When I opened up my VoxBox and first laid eyes on the My K-Cup I was seriously excited. Unlike most reusable coffee filters which are short and squat, the My K-Cup is visibly taller (6.5 cm versus the standard 4.5 cm). Outwardly, the shape of the My K-Cup resembles Keurig’s K-Carafe pods which are able to produce 4 cups of coffee. Naturally, I assumed the My K-Cup would be able to brew an entire carafe of coffee, especially after glancing at the picture on the box that shows the My K-Cup being filled to the top with ground coffee. (By the way, that’s one of the features that sets the Keurig 2.0 coffee machine apart from its predecessors: the ability to brew multiple cups of coffee. The 2.0 actually comes with a carafe so you can brew more than one serving at at time.)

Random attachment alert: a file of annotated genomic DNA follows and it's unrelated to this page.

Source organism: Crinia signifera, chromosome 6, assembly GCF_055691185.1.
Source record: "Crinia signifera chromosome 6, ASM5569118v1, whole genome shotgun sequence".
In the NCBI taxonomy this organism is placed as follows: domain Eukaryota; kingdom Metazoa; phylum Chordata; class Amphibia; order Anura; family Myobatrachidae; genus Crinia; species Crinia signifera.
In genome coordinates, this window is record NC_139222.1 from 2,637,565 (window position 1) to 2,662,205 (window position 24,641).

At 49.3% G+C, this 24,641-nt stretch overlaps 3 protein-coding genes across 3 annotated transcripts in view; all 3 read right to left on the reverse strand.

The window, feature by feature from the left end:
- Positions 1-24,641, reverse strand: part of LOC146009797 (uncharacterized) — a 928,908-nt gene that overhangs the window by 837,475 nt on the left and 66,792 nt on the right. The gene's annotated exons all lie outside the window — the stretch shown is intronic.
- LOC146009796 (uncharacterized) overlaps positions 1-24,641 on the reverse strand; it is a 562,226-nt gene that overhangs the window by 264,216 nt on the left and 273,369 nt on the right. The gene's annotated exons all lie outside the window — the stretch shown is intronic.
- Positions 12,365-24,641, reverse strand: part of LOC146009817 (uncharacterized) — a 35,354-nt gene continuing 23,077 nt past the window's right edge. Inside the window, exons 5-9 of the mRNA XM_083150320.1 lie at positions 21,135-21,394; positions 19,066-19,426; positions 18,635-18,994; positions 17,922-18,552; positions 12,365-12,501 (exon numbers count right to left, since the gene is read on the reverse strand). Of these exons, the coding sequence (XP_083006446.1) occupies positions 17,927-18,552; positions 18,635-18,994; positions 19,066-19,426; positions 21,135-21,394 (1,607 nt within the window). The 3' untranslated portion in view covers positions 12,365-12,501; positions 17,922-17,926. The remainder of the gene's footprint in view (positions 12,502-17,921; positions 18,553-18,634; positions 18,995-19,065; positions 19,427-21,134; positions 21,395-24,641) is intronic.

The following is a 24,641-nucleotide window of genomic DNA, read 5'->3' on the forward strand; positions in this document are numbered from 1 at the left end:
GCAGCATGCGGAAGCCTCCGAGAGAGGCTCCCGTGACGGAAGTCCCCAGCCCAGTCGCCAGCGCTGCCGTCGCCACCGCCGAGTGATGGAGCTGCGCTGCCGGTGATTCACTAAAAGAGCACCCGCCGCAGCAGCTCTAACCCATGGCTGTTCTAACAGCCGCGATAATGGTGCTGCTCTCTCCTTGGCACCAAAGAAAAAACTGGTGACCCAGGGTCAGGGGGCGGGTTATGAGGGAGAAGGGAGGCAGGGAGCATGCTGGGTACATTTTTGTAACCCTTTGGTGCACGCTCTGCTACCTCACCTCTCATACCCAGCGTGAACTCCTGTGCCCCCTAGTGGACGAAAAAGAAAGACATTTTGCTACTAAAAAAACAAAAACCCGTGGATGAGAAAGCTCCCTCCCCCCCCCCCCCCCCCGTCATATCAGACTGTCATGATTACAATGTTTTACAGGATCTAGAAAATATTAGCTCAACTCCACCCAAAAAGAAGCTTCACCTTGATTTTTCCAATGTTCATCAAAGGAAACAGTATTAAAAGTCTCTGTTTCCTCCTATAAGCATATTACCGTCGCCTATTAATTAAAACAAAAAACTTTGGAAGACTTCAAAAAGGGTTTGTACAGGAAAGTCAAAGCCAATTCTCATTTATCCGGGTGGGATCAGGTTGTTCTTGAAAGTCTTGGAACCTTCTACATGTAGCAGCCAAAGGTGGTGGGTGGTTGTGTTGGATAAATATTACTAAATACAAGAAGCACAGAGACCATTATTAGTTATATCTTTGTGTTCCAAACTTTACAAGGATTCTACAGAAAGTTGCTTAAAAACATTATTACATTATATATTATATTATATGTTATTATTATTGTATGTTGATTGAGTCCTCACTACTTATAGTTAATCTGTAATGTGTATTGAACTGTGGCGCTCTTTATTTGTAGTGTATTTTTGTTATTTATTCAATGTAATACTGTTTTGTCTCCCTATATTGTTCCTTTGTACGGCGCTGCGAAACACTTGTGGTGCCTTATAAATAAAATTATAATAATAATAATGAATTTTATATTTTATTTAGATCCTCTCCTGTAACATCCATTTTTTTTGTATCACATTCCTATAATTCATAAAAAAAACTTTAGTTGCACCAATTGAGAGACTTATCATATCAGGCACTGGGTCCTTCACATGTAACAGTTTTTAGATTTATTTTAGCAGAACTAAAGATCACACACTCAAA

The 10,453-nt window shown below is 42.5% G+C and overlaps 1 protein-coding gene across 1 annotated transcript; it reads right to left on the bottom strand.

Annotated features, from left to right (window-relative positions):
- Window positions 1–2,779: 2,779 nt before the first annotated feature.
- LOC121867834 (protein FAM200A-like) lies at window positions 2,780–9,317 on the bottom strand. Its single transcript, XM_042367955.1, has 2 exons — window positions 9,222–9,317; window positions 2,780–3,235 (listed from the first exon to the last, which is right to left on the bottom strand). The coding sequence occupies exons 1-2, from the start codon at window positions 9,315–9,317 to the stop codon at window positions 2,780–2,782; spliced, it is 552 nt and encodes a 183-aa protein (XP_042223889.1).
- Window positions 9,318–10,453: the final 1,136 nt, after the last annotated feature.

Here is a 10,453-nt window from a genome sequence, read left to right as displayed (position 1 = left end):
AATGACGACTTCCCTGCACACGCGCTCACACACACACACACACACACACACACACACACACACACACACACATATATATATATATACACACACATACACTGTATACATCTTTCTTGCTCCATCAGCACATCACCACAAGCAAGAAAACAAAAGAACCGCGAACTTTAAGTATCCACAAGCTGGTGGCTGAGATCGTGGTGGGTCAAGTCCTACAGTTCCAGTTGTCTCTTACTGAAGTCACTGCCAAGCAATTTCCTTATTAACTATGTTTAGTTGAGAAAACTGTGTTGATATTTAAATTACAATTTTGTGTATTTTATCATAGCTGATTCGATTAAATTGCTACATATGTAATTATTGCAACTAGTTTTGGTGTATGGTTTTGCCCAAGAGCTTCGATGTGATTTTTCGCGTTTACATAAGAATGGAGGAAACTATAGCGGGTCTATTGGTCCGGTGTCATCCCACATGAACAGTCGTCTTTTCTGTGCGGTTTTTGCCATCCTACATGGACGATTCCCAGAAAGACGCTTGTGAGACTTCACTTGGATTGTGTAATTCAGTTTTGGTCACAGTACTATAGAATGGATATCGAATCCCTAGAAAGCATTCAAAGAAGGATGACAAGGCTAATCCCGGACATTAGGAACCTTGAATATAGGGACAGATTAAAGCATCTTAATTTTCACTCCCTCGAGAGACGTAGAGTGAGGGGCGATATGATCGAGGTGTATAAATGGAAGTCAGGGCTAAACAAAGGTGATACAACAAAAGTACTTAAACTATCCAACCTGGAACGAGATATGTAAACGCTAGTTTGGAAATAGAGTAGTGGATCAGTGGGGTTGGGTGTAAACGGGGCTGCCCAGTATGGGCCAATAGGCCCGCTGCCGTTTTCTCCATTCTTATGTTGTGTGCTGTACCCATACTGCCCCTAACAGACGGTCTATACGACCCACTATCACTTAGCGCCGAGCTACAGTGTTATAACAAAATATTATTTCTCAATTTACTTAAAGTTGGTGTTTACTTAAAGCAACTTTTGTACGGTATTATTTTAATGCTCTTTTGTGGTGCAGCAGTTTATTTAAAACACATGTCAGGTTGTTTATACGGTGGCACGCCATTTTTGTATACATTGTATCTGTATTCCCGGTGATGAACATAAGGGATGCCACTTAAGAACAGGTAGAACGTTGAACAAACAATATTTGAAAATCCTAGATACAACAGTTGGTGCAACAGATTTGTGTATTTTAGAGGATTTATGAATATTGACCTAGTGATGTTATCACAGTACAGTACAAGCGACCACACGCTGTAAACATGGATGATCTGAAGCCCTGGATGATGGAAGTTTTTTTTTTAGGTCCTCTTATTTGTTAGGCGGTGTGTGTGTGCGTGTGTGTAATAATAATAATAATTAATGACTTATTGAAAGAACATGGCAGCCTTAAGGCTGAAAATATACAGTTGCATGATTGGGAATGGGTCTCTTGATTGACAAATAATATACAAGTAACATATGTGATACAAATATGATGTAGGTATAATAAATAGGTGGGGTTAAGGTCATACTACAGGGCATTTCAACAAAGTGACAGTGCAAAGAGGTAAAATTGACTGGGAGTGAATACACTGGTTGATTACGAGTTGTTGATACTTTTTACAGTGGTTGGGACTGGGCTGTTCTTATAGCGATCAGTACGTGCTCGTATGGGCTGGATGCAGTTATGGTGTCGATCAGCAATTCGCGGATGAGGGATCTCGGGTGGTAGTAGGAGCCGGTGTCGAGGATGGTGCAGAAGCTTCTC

Unfortunately, that’s a bit of false advertising because the max fill line that’s marked by a green tab on the interior of the My K-Cup only comes up 4.5 cm of the way making it virtually the same as other reusable coffee filters in terms of the volume of ground coffee it can hold (approximately 1 heaping tablespoon). I couldn’t find the information anywhere on the box or instructions but according to Keurig’s website the My K-Cup can only brew 4 oz, 8 oz or 12 oz of coffee at any given time, basically only small, medium or large single serving size cups of coffee. Overfilling a reusable coffee filter, you run the risk of the the lid popping off and the coffee coming up through the top of the filter during the brewing process and causing a mess everywhere, so it’s best to stick to the guideline.